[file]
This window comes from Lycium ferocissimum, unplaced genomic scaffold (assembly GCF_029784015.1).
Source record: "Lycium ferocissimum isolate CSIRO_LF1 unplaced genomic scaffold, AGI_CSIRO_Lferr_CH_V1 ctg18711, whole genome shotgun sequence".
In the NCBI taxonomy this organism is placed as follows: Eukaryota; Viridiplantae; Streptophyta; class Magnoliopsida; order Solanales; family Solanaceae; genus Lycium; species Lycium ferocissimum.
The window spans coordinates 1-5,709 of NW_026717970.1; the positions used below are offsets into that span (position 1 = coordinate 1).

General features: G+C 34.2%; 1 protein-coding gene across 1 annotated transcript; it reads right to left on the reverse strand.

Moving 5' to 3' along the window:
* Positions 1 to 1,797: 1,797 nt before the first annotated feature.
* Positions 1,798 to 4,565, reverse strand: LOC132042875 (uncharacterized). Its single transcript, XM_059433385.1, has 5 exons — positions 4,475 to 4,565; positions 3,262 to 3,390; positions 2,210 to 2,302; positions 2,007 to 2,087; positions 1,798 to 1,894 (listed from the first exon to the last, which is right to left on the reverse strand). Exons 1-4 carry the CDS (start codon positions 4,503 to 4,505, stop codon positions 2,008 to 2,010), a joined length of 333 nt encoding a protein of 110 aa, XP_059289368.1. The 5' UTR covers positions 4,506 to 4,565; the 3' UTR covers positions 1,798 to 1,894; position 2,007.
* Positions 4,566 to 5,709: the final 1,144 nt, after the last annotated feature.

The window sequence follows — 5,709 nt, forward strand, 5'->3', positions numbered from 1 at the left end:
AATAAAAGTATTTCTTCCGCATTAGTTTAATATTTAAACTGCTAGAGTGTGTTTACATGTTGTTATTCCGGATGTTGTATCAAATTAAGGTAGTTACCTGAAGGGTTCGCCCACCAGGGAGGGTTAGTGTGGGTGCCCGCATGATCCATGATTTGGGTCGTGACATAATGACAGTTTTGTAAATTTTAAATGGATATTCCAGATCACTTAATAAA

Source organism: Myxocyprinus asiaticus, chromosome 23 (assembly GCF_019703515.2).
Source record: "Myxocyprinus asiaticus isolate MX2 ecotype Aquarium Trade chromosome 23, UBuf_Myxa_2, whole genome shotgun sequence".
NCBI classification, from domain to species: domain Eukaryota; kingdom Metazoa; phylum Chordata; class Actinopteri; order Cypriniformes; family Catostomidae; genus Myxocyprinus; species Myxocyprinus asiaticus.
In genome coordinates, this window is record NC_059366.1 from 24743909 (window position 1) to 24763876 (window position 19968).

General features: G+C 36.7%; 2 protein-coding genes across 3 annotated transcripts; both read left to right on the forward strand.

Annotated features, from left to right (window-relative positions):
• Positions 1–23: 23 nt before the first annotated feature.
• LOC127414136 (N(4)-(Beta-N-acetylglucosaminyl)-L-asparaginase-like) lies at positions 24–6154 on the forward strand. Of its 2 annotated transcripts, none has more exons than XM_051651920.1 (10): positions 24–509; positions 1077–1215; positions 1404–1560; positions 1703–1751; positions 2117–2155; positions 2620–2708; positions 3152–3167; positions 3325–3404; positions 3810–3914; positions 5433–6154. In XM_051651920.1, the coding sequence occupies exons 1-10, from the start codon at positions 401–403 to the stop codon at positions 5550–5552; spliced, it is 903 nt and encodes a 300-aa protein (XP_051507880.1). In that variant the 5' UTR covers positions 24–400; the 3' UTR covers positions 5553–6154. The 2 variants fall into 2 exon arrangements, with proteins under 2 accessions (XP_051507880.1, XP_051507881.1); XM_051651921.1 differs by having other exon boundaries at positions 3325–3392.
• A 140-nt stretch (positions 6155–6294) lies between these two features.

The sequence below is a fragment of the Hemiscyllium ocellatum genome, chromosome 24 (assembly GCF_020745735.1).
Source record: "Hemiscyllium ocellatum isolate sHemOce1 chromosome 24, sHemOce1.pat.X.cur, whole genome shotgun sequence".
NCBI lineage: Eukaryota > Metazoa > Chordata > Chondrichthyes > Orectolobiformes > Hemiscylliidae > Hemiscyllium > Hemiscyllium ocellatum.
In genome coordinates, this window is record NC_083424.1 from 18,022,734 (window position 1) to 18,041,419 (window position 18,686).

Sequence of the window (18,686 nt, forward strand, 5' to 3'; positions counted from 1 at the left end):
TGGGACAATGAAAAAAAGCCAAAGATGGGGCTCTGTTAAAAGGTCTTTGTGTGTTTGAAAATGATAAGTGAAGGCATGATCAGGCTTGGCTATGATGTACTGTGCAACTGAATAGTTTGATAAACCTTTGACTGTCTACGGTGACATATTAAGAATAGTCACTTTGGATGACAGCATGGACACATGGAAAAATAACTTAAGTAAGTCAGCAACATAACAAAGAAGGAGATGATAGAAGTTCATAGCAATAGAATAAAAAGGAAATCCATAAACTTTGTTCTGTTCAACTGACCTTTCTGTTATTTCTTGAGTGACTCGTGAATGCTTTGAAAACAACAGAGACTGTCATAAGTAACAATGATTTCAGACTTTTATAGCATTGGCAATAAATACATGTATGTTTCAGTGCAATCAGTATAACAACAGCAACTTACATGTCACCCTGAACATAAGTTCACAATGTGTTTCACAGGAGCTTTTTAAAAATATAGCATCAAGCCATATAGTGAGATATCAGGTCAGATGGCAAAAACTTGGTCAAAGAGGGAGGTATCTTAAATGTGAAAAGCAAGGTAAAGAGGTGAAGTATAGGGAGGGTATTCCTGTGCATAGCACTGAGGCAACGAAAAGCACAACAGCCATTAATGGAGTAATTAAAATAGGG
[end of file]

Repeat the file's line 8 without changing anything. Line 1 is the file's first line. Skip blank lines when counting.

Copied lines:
* Positions 1,798 to 4,565, reverse strand: LOC132042875 (uncharacterized). Its single transcript, XM_059433385.1, has 5 exons — positions 4,475 to 4,565; positions 3,262 to 3,390; positions 2,210 to 2,302; positions 2,007 to 2,087; positions 1,798 to 1,894 (listed from the first exon to the last, which is right to left on the reverse strand). Exons 1-4 carry the CDS (start codon positions 4,503 to 4,505, stop codon positions 2,008 to 2,010), a joined length of 333 nt encoding a protein of 110 aa, XP_059289368.1. The 5' UTR covers positions 4,506 to 4,565; the 3' UTR covers positions 1,798 to 1,894; position 2,007.